The flower themselves are dainty and yet strong, reminding me of ballerinas. Honeybees were buzzing from flower to flower, collecting pollen to take back to hives. I could have just sat under the trees among the leaf detritus for several hours, reading, taking photos, and watching the pollinators buzz by.
And to think that these patches of flowers exist so close to I-30 and a network of historic suburban neighborhoods. You can only imagine what was on this prairie before all of that!
Considering we’ll be staying close to home for the foreseeable future I figured it would be nice to start a new theme here—Neighborhood Nature! I definitely encourage you to join along if you’d like and showcase what you see around your own neighborhood.
Yesterday evening we went out for a walk and right off the bat I rescued a caterpillar crossing the road. I took a few photos of course and later when I tried to identify it on iNaturalist nothing seemed to fit. I opened my caterpillar book and still had a hard time thinking any of the potential families that I knew would fit. Then my book haphazardly fell open to a page with a green caterpillar in a different section and so I flipped back to it. Sure enough it appeared similar. I went back to iNaturalist to look at that species and of course that one wouldn’t have been suggested because only one other person had shared a photo of the larvae, everything else had been the adult moth. The single photo looked similar enough so I went to Google and checked a few other sources and I do believe my caterpillar book was correct— Roland’s Sallow, Psaphida rolandi! A cute little addition to the inventory of the area around here.
Our goal for the walk was to head down to the park to check on the leaf cutter ants, Atta texana. They have made a huge mount off to one side and there are several trails that the ants have created leading to various trees that they are harvesting leaves from. It’s pretty cool and Forest loves to check on the leaf cutters that we know of in the neighborhood. —This is a video, not sure why it isn’t posting as a video.
These two moths were on the house one morning last week and were different enough that I thought I’d take a few photos of them. iNaturalist easily identified them for me so that was helpful!
What nature is going on in your neighborhood this week?
It’s looking more and more like our hike at Lake Somerville State Park two weekends ago is going to be our last hike for a good while. Last weekend we had camping reservations at a state park just an hour from here on the west side of Houston but opted to cancel due to the rain forecast. It was a good decision but I was already concerned about using the bathrooms. Most state parks do a decent job of cleaning up every morning but still…you can only control the surfaces you know, right?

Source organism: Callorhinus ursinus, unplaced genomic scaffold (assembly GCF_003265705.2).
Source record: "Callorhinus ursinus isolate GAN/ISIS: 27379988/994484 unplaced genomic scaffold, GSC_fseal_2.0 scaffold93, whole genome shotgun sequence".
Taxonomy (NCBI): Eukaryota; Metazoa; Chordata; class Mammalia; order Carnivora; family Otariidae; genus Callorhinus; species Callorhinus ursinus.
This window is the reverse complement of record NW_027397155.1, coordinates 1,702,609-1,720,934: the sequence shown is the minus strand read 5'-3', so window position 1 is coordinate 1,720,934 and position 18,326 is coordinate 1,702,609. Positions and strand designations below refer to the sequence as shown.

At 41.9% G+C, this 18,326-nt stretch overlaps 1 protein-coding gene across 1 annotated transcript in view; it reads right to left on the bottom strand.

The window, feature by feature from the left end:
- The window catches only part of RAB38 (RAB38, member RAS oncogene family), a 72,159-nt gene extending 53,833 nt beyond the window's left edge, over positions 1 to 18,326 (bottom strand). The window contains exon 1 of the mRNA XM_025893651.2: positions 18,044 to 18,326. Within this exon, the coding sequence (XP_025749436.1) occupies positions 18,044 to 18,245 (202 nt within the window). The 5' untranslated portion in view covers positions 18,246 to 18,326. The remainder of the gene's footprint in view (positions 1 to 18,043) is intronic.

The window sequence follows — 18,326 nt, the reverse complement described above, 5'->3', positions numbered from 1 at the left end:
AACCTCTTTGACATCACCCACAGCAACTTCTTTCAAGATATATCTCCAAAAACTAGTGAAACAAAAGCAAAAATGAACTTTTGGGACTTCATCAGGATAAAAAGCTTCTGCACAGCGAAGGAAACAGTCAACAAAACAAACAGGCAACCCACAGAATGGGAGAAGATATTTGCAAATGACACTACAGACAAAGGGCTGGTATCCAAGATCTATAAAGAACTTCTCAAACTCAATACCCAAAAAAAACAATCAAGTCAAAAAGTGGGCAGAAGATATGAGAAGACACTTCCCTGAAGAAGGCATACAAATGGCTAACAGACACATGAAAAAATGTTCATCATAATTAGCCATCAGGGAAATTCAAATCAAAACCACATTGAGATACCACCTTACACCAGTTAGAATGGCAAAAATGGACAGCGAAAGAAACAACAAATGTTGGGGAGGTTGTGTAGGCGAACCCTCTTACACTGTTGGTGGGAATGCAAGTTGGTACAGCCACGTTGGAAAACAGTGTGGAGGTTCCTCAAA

And even up to this weekend I thought that maybe we’d get out and go somewhere less busy to hike this coming weekend, however it is looking like a few things are happening: a) too many people out on trails so we’d have to drive a bit further to get away from people, which is doable. b) imminent lockdown orders. Several counties in Texas are working their way into lockdown mode and though Houston/Harris county hasn’t gone that way yet (later edit as I drafted this earlier—they are now on stay-at-home-mode) (we are a county north and usually follow right after—also an edit: our county says they don’t want to do this yet because they still have faith people are going to be smart *snort*), Galveston county to the south of there did go on lockdown yesterday as did Dallas county the other day. It isn’t long before it happens to us. Which is fine, but still…I’m going to miss getting some hikes in this spring. But I’ll gladly give those up if we can get this damn thing under control sooner.
Every evening I find myself saying that I really need to finish reading the book I’m reading but then my lizard brain just reaches for the phone to endlessly scroll the latest on the virus and to find out which politicians are really idiots (that, of course, we already knew but boy, do these seal the deal. Dan Patrick I’m looking at you. Also, WTF Rand Paul? You’re a damn doctor!). So, I’ll take a breath and revisit these wonderful sights from our hike—and in the meantime I’ll be walking in our neighborhood and seeing what nature is doing around here.
Pointed Phlox, Phlox cuspidata—this is a nearly endemic species to Texas—all sightings on iNat are in Texas, though USDA Plants Database suggests it can be found in western Louisiana and areas of OKlahoma.
Suffice to say, my nature will consist of taking notice of everything in our neighborhood and in the backyard and when I do get out to drive to the store I will probably be in awe of the changes going by that I’m not witnessing on a daily basis.
As we walked around Skagway and then over to Yakutania Point to go for a hike in the afternoon, we noticed a ton of these wooly bear like caterpillars. They were everywhere! I didn’t identify them until I got home a few months ago and put them into iNaturalist. A more northern and western species, the larval stage of these moths feed on “poplar and willow, but also feed on alder, basswood, birch, maple and oak.” The adults are variations of brown with some patterning like so many moths out there and their larvae are definitely the most colorful thing about them!